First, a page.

As long as the duplicate key to the mint room remained missing, Susanna was forced to consider the possibility that the stranger had been murdered, that someone had trapped him in the storeroom, struck him on the head, and left him there to die . . . locking the door on the way out.
"Oh, there you are, madam!" Jennet exclaimed, rushing into the stable. "Mark said you were back."
Beatrice arrived a moment later, closely followed by Ursula.
"Can she be trusted?" Beatrice demanded, glaring at the tiring maid. "She got the whole story out of your groom before I could prevent it."
"I am obliged to trust you both," Susanna told her. "There is no time to waste. It will not do for Robert to return and find me here. I have never shown an interest in the horses before."
"Why are you in the stable?" Jennet asked.
"To search for the stranger's missing pack."
When she had described its appearance, they spread out. Beatrice spoke in rapid Spanish, giving Ursula instructions. The reminder that both women were foreigners, for all that Beatrice had been born in England, gave Susanna pause. It seemed odd to her that Beatrice was so determined to help.
For a short while, no one spoke. Susanna inspected the stall where the old bay mare had been kept, the one in the darkest corner, where its occupant had stood the best chance of escaping notice. Stabling the refugees' horses was the riskiest part of her enterprise. Robert paid little attention to people, but he was devoted to his cattle. There had always been a chance he'd notice unauthorized additions.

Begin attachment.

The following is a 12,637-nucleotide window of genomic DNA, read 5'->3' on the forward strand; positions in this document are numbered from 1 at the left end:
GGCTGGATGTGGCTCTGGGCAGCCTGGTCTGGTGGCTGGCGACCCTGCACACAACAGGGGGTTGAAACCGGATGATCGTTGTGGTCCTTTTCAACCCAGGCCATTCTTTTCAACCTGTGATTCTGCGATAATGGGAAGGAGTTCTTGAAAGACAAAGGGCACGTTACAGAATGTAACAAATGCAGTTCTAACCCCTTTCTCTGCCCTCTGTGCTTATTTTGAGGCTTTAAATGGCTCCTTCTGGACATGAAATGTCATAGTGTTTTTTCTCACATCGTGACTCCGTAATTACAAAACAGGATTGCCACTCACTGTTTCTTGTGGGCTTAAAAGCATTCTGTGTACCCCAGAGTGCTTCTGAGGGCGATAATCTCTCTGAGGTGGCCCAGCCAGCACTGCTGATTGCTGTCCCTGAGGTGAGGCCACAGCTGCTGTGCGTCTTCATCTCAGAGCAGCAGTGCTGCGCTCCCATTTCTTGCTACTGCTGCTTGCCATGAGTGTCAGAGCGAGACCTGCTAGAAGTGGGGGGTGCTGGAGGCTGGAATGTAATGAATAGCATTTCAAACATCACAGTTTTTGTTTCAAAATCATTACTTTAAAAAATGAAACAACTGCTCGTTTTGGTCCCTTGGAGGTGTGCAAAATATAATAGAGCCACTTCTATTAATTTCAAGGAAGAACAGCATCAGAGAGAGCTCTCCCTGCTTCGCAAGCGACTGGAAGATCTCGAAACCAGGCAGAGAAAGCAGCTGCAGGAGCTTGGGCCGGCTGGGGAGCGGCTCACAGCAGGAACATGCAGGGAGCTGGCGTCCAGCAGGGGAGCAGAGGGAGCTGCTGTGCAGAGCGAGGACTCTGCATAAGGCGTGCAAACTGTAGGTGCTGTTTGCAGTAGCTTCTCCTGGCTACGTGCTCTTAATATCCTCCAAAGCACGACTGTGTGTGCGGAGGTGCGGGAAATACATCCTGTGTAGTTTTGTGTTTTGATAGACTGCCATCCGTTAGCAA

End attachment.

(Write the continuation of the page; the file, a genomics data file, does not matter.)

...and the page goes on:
Mare's droppings aside, Susanna found nothing in the stall. She moved on to the next one.
Jennet's cry of triumph brought them back to the center aisle of the stable. She had found the missing pack in the tack room. She hurried toward Susanna, carrying it in one hand and waving a paper in the other.
"A letter!" Beatrice cried, intercepting Jennet and plucking it from her fingers. "This must be destroyed before it can be used against you."
But Susanna was too late. Beatrice had opened the nearest lantern and thrust it into the candle flame. By the time Susanna reached her, the paper had been reduced to ash.
"Now, then," said Beatrice, pulling at the pack, "we must do likewise with this."
Jennet tried to keep hold of her prize, but Beatrice was a strong woman. She tugged it free and, giving Susanna no chance to protest, swept out of the stable with it. Ursula trailed along in her wake.
"Is she mad?" Jennet asked.
"It is my hope that she is only overzealous. I intended to destroy the pack myself, but I had planned to examine the contents first."
"It is the fault of the star with the long tail," Jennet muttered darkly. "An evil omen. Did I not say so? Death and destruction. Terror and--"
"Enough! Nothing supernatural caused that man's death, or Beatrice's actions, either." She fixed Jennet with a commanding stare. "What did the letter say?"
"Oh, madam, how could you think that I--"